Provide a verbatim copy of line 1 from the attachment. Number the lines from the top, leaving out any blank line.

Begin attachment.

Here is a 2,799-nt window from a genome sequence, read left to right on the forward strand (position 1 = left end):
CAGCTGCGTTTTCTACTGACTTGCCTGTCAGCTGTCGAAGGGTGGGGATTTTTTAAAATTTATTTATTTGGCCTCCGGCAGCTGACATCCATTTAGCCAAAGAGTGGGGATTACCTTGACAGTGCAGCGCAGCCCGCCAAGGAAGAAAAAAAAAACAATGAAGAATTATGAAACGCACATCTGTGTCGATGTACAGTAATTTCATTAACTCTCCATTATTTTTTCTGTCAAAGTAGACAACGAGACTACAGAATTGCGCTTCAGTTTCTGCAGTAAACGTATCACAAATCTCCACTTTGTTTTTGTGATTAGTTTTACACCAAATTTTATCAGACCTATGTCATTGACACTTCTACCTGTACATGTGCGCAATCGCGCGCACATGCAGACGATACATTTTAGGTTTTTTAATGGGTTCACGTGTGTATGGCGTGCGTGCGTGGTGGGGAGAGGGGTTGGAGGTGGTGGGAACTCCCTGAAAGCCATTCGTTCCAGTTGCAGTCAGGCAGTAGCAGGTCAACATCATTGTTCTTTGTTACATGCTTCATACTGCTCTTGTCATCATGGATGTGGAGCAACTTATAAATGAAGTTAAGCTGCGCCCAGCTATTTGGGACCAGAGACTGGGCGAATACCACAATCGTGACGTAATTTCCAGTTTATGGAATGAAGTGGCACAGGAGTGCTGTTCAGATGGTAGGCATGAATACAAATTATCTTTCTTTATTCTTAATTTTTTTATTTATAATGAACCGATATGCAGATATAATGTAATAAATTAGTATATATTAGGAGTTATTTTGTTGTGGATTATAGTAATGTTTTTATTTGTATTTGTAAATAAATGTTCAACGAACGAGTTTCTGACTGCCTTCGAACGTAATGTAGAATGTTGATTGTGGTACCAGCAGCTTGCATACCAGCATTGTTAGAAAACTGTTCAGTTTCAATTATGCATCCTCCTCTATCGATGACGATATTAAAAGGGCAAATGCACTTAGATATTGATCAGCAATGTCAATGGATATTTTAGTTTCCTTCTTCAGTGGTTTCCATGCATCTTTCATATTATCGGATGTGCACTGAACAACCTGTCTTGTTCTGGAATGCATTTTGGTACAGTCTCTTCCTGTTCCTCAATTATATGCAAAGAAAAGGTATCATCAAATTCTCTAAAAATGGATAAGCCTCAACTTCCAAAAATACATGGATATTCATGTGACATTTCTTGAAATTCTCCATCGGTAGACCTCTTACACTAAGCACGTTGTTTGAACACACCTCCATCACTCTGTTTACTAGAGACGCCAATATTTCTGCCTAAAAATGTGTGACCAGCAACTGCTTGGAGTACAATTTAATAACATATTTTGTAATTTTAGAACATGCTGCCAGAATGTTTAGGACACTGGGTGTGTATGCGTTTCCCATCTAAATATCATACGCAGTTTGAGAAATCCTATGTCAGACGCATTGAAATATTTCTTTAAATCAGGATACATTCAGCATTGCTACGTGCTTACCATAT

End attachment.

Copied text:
Here is a 2,799-nt window from a genome sequence, read left to right on the forward strand (position 1 = left end):